Thomas d'Aquin citations

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Thomas d'Aquin

Date de naissance: 28. janvier 1225
Date de décès: 7. mars 1274
Autres noms:Sv. Tomáš Akvinský,San Tommaso d'Aquino

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Thomas d'Aquin , est un religieux de l'ordre dominicain, célèbre pour son œuvre théologique et philosophique. Considéré comme l'un des principaux maîtres de la philosophie scolastique et de la théologie catholique, il a été canonisé le 18 juillet 1323, puis proclamé docteur de l'Église par Pie V, en 1567 et patron des universités, écoles et académies catholiques, par Léon XIII en 1880. Il est également un des patrons des libraires. Il est aussi qualifié du titre de « Docteur angélique ». Son corps est conservé sous le maître-autel de l'église de l'ancien couvent des dominicains de Toulouse.

De son nom dérivent les termes :

« thomisme » / « thomiste » : concerne l'école ou le courant philosophico-théologique qui se réclame de Thomas d'Aquin et en développe les principes au-delà de la lettre de son expression historique initiale ;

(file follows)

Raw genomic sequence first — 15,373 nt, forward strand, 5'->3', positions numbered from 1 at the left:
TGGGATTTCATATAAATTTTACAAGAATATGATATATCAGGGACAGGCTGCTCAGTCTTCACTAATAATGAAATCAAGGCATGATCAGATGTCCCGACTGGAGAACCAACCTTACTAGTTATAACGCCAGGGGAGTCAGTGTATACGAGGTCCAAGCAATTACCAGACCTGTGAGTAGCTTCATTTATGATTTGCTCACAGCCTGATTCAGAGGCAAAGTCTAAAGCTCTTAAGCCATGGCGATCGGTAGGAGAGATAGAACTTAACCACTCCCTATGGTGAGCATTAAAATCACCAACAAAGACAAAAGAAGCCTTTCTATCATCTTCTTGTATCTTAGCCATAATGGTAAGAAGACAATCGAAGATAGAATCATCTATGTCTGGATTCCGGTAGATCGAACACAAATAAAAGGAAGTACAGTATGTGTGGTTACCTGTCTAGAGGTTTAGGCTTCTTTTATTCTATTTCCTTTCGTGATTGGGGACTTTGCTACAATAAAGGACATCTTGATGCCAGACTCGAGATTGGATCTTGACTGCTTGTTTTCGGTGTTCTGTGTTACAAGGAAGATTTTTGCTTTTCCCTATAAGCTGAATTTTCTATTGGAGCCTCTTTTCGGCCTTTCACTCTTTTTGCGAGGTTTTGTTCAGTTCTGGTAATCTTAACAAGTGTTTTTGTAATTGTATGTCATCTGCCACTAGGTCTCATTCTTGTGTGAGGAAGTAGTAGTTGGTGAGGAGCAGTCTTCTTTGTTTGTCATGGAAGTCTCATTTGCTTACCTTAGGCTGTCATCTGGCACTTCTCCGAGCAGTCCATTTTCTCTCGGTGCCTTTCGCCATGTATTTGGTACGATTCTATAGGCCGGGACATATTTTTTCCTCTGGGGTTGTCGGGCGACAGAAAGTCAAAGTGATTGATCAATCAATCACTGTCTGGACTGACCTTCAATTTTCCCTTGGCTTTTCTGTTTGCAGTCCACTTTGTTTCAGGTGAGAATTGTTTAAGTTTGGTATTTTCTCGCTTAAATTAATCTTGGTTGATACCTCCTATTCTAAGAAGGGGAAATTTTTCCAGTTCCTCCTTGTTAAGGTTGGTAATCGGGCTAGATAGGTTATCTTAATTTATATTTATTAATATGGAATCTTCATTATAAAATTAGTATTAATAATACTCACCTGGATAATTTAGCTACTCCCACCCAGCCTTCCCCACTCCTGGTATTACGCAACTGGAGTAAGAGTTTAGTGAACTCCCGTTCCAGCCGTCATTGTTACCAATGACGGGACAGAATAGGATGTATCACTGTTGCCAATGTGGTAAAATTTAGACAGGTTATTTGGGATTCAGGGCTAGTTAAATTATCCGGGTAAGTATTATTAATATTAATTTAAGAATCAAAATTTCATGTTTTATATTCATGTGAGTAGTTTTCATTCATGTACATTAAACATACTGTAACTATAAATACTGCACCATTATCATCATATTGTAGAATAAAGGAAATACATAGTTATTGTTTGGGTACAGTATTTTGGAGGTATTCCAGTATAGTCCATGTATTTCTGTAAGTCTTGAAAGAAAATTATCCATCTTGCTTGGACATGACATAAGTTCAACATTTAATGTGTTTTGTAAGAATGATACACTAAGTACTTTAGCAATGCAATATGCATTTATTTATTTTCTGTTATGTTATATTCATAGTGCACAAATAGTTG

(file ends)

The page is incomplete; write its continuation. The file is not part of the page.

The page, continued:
« néothomisme » : courant de pensée philosophico-théologique de type thomiste, développé à partir XIXe siècle pour répondre aux objections posées au christianisme catholique par la modernité ;

« thomasien » : ce qui relève de la pensée de Thomas d'Aquin lui-même, indépendamment des développements historiques induits par sa réception.

En 1879, le pape Léon XIII, dans son l'encyclique Æterni Patris, a déclaré que les écrits de Thomas d'Aquin exprimaient adéquatement la doctrine de l'Église. Le Concile Vatican II propose l'interprétation authentique de l'enseignement des papes sur le thomisme en demandant que la formation théologique des prêtres se fasse « avec Thomas d'Aquin pour maître ».